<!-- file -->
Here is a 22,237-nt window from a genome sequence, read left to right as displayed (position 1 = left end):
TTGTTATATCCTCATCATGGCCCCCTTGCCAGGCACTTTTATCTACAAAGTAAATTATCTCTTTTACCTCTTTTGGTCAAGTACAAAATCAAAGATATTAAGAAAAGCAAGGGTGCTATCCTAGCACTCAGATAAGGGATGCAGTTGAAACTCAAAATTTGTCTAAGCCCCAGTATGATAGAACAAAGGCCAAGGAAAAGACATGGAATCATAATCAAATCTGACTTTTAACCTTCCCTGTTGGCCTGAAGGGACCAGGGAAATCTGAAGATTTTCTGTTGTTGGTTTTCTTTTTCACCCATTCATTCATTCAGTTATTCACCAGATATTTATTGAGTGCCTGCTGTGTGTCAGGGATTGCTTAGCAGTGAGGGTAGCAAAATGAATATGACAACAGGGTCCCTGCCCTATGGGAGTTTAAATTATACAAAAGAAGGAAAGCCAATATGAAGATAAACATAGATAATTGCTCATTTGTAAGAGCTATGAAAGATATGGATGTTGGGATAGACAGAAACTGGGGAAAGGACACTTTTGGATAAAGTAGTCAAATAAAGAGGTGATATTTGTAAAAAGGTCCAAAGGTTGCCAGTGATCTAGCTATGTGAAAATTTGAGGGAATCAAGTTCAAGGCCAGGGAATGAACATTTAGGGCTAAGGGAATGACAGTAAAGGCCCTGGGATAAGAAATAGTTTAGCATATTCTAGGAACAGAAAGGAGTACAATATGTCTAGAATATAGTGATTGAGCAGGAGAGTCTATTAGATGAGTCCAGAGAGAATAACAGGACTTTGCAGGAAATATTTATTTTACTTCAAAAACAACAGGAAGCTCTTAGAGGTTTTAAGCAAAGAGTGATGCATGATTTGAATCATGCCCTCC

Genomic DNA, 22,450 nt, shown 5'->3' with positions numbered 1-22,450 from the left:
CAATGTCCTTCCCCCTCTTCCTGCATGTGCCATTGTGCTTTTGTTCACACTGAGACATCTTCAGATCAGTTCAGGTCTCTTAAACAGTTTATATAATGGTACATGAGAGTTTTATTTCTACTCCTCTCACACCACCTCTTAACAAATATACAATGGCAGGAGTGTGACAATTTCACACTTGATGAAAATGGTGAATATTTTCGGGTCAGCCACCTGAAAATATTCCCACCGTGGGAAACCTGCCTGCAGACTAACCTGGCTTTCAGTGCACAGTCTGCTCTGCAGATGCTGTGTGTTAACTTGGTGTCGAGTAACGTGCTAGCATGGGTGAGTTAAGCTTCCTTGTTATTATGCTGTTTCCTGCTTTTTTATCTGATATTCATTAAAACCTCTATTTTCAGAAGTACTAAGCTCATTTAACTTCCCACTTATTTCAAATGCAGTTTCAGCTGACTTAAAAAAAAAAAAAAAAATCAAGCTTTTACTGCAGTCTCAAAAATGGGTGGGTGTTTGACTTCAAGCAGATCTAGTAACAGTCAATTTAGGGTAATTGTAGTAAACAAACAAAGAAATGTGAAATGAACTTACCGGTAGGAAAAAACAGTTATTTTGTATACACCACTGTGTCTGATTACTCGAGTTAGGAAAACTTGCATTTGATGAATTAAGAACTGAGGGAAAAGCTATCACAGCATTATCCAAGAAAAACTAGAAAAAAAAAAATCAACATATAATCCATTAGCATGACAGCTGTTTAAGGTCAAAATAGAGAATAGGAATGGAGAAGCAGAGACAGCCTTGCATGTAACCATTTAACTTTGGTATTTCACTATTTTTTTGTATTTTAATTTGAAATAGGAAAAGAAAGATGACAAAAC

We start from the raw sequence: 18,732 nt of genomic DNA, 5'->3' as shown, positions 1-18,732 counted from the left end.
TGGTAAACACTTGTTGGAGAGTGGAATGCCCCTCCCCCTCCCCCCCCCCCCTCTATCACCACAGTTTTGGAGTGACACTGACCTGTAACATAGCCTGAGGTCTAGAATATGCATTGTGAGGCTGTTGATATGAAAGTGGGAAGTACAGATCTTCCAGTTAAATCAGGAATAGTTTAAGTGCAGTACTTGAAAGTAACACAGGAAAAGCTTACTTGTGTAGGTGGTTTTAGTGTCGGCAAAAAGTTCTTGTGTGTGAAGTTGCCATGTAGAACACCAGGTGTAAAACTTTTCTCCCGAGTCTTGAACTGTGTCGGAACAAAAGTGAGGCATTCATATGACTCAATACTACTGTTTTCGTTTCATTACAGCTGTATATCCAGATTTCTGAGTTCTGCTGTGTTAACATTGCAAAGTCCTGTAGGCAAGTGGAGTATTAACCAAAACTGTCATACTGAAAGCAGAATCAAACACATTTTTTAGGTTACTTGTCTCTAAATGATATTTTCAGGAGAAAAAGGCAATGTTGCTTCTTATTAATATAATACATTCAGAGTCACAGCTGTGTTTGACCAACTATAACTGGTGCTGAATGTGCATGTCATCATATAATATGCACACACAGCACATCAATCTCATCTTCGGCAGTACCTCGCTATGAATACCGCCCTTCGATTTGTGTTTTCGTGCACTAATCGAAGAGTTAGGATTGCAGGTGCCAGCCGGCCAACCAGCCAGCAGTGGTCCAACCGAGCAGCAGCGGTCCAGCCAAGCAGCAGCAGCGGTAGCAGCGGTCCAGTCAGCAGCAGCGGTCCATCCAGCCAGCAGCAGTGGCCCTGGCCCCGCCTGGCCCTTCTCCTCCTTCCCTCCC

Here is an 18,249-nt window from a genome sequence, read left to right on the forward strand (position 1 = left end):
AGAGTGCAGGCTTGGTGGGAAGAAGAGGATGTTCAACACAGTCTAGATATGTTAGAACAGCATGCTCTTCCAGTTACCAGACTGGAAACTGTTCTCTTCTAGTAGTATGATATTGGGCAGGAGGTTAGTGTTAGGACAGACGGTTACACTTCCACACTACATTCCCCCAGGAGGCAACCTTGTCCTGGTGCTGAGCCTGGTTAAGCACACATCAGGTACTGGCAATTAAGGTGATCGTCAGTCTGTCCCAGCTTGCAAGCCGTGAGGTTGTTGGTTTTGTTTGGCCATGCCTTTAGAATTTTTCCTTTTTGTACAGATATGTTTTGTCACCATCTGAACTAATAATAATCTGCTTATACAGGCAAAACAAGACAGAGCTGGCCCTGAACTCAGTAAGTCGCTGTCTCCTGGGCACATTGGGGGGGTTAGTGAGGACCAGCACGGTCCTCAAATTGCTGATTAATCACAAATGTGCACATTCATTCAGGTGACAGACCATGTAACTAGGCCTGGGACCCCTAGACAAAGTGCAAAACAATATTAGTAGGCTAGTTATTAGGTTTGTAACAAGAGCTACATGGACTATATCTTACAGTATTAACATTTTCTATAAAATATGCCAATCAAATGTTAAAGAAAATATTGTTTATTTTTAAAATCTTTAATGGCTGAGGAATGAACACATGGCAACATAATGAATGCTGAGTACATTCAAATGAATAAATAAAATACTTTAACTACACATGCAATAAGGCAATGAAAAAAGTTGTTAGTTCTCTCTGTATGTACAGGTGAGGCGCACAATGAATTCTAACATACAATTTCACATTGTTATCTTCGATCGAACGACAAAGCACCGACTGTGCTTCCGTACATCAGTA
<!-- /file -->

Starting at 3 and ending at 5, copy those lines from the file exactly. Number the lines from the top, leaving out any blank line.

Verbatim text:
Genomic DNA, 22,450 nt, shown 5'->3' with positions numbered 1-22,450 from the left:
CAATGTCCTTCCCCCTCTTCCTGCATGTGCCATTGTGCTTTTGTTCACACTGAGACATCTTCAGATCAGTTCAGGTCTCTTAAACAGTTTATATAATGGTACATGAGAGTTTTATTTCTACTCCTCTCACACCACCTCTTAACAAATATACAATGGCAGGAGTGTGACAATTTCACACTTGATGAAAATGGTGAATATTTTCGGGTCAGCCACCTGAAAATATTCCCACCGTGGGAAACCTGCCTGCAGACTAACCTGGCTTTCAGTGCACAGTCTGCTCTGCAGATGCTGTGTGTTAACTTGGTGTCGAGTAACGTGCTAGCATGGGTGAGTTAAGCTTCCTTGTTATTATGCTGTTTCCTGCTTTTTTATCTGATATTCATTAAAACCTCTATTTTCAGAAGTACTAAGCTCATTTAACTTCCCACTTATTTCAAATGCAGTTTCAGCTGACTTAAAAAAAAAAAAAAAAATCAAGCTTTTACTGCAGTCTCAAAAATGGGTGGGTGTTTGACTTCAAGCAGATCTAGTAACAGTCAATTTAGGGTAATTGTAGTAAACAAACAAAGAAATGTGAAATGAACTTACCGGTAGGAAAAAACAGTTATTTTGTATACACCACTGTGTCTGATTACTCGAGTTAGGAAAACTTGCATTTGATGAATTAAGAACTGAGGGAAAAGCTATCACAGCATTATCCAAGAAAAACTAGAAAAAAAAAAATCAACATATAATCCATTAGCATGACAGCTGTTTAAGGTCAAAATAGAGAATAGGAATGGAGAAGCAGAGACAGCCTTGCATGTAACCATTTAACTTTGGTATTTCACTATTTTTTTGTATTTTAATTTGAAATAGGAAAAGAAAGATGACAAAAC

We start from the raw sequence: 18,732 nt of genomic DNA, 5'->3' as shown, positions 1-18,732 counted from the left end.